Sunday, September 16, 2007

David Addington: Another Eichmann?

David Addington
Found in The Next Hurrah:

The Banality of the Unitary Executive

Except relating to one thing. David Addington. By far the biggest surprise to me, in terms of personal impressions, is David Addington.

As I've been reminding at every opportunity, David Addington is Mr. Unitary Executive, the guy who has provided legal justification for many of Cheney's biggest power grabs: torture, extraordinary rendition, domestic spying, and so on.

I truly expected his interviews to be terribly hostile. I truly expected to see Addington bristle at every question. But that didn't happen.

To me, David Addington has all the mannerisms and look of a physics or computer science professor. He has the beard of a professor, [a Jesuit professor] the modest (at least looking) suit, and he's kind of big-shouldered.

I found his response to questions even more interesting. He simply answered them, with no hesitation. He was apt to offer up information rather than hold it back. He would wander on and on, explaining all the details surrounding something (I remember his description of various classifications, for example, as this long conversation, "and then ... and then ... and then"). He is so obviously steeped in this world and these regulations that he just holds forth on them, with almost no filter.

And there seemed to be no effort to protect Libby--or even Cheney. This became most clear when Fitzgerald started talking about the document on which Cheney mentioned Bush (then crossed it out). Fitzgerald's point was that OVP had stamped a classification that is not really a classification on these documents--Treated as Top Secret/SCI--that is, as Addington explained, not really a classification, "treated as." Pretty damning stuff, catching Cheney and Libby protecting their own deliberations by classifying the hell out of them, inventing new classifications.

And Addington just described this as he had everything else, wandering on in a seemingly endless mumble. He showed no hint of trying to hide this information, no hint of embarrassment that the guy who is, after all, still his boss was trying to pull a fast one to protect his own actions.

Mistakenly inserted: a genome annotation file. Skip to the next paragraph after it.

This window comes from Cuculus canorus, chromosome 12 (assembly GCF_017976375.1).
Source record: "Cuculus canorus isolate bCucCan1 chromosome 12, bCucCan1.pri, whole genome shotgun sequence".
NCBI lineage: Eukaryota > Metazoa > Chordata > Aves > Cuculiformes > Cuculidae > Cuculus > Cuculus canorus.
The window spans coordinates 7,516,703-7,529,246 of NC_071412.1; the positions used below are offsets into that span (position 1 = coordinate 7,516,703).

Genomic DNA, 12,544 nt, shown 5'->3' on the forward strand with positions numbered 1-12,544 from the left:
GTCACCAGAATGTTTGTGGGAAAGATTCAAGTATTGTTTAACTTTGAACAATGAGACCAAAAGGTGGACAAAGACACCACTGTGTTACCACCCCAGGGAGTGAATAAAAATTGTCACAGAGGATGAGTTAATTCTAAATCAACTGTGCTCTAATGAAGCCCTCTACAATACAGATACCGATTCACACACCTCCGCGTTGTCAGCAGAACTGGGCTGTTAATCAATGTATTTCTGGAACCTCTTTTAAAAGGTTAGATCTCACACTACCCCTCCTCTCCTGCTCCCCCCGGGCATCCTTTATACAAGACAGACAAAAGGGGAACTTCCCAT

Not what I expected.
A response:

While you're doing a great job with the blogging, it's nice to have you back thinking. Your surprise at Addington's persona came through in your trial narrative. It made me think of a book I read a long time ago [name blowing in the wind]. It was about the long interrogation of Adolf Eichmann. His interrogator was determined to get at the root of his hatefilled antisemitism. Instead, what he found was an emotionally blunted obsessive compulsive who was worried about meeting production deadlines - without much registering that what he was producing was murdered human beings. In Eichmann's trial, his "sole defense was claiming that he had been a petty government functionary, merely following the orders of superiors." [Wikipedia] That's probably a tragic truth.

That's how Addington sounded to me - caught up in the precise details and legalese but emotionally isolated from the impact of his pronouncements on the country. He seemed to light up slightly when he went on and on about procedures, or definitions. I suspect he reads the Dictionary in the shade when he goes to the beach.

So I wasn't so taken with his Narcissism as some of the other commentors. I thought he was more the obsessive sidekick of that Megalomaniac he works for whose emotional range only goes from "none" to "contempt" and back again [you know, the one on Blitzer's Situation Room the other day]...

Posted by: mickey | January 31, 2007 at 19:38

Added: September 12, 2009:


Addington graduated from Sandia High School in Albuquerque, New Mexico in 1974. He was admitted to United States Naval Academy at Annapolis and attended beginning in Fall 1974, but did not graduate. He is a graduate of the Edmund A. Walsh School of Foreign Service at Georgetown University (B.S.F.S., summa cum laude) and holds a J.D. (with honors) from Duke University School of Law.[7] He was admitted to the bar in 1981.

1 comment:

Anonymous said...

Great minds think alike.